Monday, February 27, 2006

"CHIPS: How one-chip Akustica mic does it"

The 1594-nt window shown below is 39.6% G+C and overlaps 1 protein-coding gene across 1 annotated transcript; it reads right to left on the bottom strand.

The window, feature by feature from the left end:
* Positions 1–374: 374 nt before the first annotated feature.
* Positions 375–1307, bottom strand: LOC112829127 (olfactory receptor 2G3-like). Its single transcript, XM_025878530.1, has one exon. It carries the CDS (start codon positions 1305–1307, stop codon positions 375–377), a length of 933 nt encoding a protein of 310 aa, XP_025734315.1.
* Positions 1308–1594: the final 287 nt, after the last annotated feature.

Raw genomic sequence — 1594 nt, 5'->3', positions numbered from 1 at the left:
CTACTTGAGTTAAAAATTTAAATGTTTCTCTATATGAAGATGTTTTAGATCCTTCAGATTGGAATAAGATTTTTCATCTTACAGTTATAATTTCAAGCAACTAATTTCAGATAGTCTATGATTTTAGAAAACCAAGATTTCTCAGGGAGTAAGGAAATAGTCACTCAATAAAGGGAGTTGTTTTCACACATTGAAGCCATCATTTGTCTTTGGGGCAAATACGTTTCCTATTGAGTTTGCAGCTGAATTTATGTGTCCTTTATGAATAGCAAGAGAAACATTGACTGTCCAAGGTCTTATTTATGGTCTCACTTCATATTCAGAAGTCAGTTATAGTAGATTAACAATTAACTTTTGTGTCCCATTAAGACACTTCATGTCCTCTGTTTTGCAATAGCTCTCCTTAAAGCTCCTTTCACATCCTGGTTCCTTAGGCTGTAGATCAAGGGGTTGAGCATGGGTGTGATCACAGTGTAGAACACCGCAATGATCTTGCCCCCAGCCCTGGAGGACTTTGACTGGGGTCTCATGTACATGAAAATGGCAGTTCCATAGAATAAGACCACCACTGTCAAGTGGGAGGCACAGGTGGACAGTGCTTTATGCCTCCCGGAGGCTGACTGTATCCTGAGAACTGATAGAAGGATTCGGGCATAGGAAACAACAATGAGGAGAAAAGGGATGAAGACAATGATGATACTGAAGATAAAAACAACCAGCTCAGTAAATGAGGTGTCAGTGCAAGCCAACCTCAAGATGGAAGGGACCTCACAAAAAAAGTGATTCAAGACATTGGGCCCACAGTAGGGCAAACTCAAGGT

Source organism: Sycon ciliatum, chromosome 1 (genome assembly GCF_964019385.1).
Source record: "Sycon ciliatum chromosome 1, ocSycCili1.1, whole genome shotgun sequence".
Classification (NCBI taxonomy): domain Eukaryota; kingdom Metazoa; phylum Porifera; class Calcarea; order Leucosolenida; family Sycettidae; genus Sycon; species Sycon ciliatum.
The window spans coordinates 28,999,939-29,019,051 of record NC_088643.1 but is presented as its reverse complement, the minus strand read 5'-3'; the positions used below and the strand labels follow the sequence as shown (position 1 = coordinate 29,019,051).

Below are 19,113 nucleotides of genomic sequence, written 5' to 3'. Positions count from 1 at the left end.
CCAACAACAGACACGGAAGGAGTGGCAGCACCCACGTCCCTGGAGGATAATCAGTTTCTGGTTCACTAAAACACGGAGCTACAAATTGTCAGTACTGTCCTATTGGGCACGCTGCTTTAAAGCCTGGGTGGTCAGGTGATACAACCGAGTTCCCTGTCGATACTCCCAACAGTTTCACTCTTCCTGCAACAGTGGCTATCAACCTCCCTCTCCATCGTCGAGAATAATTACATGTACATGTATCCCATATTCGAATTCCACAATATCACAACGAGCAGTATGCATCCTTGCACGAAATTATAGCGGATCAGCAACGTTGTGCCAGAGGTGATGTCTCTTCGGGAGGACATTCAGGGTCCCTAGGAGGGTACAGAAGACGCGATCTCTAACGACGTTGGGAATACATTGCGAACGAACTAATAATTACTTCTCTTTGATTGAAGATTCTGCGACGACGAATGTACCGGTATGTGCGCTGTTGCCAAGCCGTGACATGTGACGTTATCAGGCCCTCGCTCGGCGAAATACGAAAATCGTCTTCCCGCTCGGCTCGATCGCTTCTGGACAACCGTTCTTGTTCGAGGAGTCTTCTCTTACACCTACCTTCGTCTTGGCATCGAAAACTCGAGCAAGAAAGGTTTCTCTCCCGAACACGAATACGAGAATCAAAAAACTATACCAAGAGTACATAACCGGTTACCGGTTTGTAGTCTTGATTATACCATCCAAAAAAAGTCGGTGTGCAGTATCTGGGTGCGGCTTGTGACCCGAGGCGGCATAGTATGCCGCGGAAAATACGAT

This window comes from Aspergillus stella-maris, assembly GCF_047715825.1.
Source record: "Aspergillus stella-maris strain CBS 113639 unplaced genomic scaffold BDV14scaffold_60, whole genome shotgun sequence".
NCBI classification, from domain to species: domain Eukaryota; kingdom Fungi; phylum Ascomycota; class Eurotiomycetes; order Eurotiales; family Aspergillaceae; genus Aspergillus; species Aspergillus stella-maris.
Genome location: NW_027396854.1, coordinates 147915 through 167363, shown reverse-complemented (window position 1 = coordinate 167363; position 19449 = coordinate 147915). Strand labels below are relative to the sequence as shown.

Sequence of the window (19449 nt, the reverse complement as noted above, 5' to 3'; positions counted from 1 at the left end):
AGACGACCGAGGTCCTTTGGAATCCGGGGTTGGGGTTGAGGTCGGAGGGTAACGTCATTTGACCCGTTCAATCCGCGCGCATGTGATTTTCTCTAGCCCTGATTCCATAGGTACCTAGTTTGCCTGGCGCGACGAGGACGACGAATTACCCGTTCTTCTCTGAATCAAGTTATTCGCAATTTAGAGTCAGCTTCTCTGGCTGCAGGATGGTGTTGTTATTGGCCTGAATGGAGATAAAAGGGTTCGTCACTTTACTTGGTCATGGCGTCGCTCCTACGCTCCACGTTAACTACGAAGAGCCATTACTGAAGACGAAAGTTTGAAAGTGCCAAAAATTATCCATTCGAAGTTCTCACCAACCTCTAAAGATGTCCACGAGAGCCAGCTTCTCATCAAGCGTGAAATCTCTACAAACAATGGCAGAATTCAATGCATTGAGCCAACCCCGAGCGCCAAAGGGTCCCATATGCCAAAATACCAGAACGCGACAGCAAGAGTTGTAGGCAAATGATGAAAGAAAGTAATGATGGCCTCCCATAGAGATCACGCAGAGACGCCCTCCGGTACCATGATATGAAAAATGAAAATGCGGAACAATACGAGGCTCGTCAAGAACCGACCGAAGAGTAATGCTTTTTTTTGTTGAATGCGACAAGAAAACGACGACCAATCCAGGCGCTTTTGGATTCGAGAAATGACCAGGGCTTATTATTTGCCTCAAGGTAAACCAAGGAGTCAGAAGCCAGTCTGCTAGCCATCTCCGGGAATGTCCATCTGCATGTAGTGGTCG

The standard way to add a microphone to a digital appliance such as a notebook PC, Bluetooth headset or PDA is through a combina- tion of four components: a miniature electret condenser microphone, a discrete field-effect transistor (FET), a separate operational preamplifier chip and an analog-to-digital converter chip. Akustica's digital-output CMOS microphone chip concentrates all four functions in a single device. An electret microphone uses a metallic diaphragm with an air gap between it and a fixed metallic backplate, which acts as the plates of a capacitor. The gate of the FET is attached to this capacitor, and as sound waves move the diaphragm, they change the capacitance between the diaphragm and the backplate. This invokes a change in voltage output from the FET that is fed to the external preamplifier, which in turn feeds an analog-to-digital converter. Akustica's design, too, is based on a metallic diaphragm inducing a change in capacitance, but eliminates the high-impedance input to the FET by directly connecting the diaphragm to an impedance-matched preamplifier that is on the same chip as the diaphragm. Likewise, the A/D converter is also integrated on-chip. Because of the short distance between the diaphragm and the preamplifier, the single-chip MEMS microphone has better isolation from the power supply and output stage as well as being virtually immune to stray RF, electromagnetic and power supply fluctuations. Moreover, its output is digital, making it a perfect fit for digital appliances. The short trace lengths eliminate antenna effects and make reliable, repeatable impedance matching possible for the on-chip preamp. Also, the diaphragm can be less than 0.5 mm in diameter, compared with 4 to 6 mm for the diaphragm of an electret mic.